indelible_ink Indelible Ink
Fiona McGregor

Mark Rubbo said, ‘Every now and again a novel just takes your breath away with its audacity and its perceptive take on life and the world. Indelible Ink is such a book.’ Christos Tsiolkas, interviewing Fiona for Readings, said, ‘A tremendous book. I loved it’. Read our review and Fiona’s guest blog post about writing the novel.

love_poems Love Poems
Dorothy Porter

Love Poems collects the most powerful and seductive love poetry from the long career of Dorothy Porter, one of Australia’s finest and best loved poets, including extracts from her bestselling verse novels, such as The Monkey’s Mask.

having_cried_wolf Having Cried Wolf
Gretchen Schirm

Our reviewer said of this engrossing interlinked short-story collection, ‘Shirm’s debut is impressive. She paints vivid portraits of characters that cross gender and life span. The characters are portrayed empathically, but realistically. They have their rough corners, fears, and they make plenty of mistakes.’ Read our review.

that_deadman_dance That Deadman Dance
Kim Scott

Our reviewer said, ‘Here is an attempt, and I would say a marvellously realised one, to meld the experience of early colonial contact from the perspectives and in the voices of all of the participants … Surely Kim Scott has one hand on next year’s Miles?’ Read our review.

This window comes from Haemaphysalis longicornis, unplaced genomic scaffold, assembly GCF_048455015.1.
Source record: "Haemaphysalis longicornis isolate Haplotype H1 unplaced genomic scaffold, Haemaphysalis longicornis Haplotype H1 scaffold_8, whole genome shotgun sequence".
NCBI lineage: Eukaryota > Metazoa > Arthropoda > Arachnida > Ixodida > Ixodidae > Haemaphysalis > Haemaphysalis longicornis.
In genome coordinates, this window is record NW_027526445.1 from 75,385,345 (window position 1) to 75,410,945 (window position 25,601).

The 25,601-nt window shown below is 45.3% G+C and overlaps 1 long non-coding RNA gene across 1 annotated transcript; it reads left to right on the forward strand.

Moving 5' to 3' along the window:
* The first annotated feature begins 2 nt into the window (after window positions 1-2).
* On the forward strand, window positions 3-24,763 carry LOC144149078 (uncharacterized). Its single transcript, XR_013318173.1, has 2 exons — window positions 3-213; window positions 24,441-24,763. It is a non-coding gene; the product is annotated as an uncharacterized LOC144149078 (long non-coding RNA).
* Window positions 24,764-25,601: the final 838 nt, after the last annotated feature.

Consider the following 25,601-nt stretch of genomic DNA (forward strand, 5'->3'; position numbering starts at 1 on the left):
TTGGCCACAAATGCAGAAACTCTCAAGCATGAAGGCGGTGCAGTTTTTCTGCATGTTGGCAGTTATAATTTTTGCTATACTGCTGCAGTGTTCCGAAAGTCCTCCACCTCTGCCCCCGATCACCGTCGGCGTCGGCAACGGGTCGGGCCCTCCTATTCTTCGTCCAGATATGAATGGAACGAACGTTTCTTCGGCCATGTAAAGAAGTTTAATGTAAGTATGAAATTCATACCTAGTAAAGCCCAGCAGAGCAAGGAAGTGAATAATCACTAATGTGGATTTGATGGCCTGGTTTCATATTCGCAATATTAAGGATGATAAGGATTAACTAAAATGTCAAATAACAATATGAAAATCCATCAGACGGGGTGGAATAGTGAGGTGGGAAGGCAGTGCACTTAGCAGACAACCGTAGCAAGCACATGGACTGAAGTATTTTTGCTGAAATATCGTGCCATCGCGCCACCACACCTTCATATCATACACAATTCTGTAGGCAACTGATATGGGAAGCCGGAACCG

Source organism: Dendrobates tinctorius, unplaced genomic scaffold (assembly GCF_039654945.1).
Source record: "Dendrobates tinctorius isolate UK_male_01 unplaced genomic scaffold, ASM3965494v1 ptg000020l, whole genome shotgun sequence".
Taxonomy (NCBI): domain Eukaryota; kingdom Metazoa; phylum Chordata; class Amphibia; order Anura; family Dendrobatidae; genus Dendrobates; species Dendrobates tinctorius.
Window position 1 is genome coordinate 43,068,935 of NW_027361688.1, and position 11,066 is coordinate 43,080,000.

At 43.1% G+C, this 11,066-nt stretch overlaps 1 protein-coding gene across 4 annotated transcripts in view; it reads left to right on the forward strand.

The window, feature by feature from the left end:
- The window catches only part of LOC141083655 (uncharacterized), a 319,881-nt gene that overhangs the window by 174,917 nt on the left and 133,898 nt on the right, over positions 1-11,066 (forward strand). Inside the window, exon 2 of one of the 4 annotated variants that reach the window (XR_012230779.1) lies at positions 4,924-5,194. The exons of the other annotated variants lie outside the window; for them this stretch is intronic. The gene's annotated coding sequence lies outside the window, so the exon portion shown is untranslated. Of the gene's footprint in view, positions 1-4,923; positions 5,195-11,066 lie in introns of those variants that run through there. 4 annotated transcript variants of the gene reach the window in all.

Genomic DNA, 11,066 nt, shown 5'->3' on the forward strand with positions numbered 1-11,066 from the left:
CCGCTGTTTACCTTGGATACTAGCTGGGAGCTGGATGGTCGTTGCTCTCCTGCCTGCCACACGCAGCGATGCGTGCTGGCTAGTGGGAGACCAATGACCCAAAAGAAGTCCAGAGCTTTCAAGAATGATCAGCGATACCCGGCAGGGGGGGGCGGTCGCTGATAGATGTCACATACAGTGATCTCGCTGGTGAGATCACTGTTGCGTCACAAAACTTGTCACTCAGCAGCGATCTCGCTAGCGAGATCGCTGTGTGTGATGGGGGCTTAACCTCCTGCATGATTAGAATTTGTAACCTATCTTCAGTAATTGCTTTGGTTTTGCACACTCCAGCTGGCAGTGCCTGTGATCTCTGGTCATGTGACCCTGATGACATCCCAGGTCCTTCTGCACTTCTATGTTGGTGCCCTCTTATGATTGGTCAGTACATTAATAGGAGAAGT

bereft Bereft
Chris Womersley

Our reviewer said, ‘Like all great literary fiction, Bereft aspires to go beneath the surface, beyond flimsy payoffs and superficial triumphs. In doing so it confronts such pillars as loss, longing and revenge, and sears itself into memory.’ Read our review.

The Best International Fiction of 2010

passage The Passage
Justin Cronin

Our reviewer said, ‘Absolutely thrilling and completely terrifying. It’s vampires, but not the sparkly kind: The Passage relates how society will cope if vampires did exist, and weren’t friendly—and humans were losing the fight. This is an excellent return to original vampiric horror and a perfect example of the genre … I could have lost myself in Cronin’s written words forever. The characters are real and immediate, the story detailed and elaborate without being confusing, the language clear but not simplistic.’ Read our review.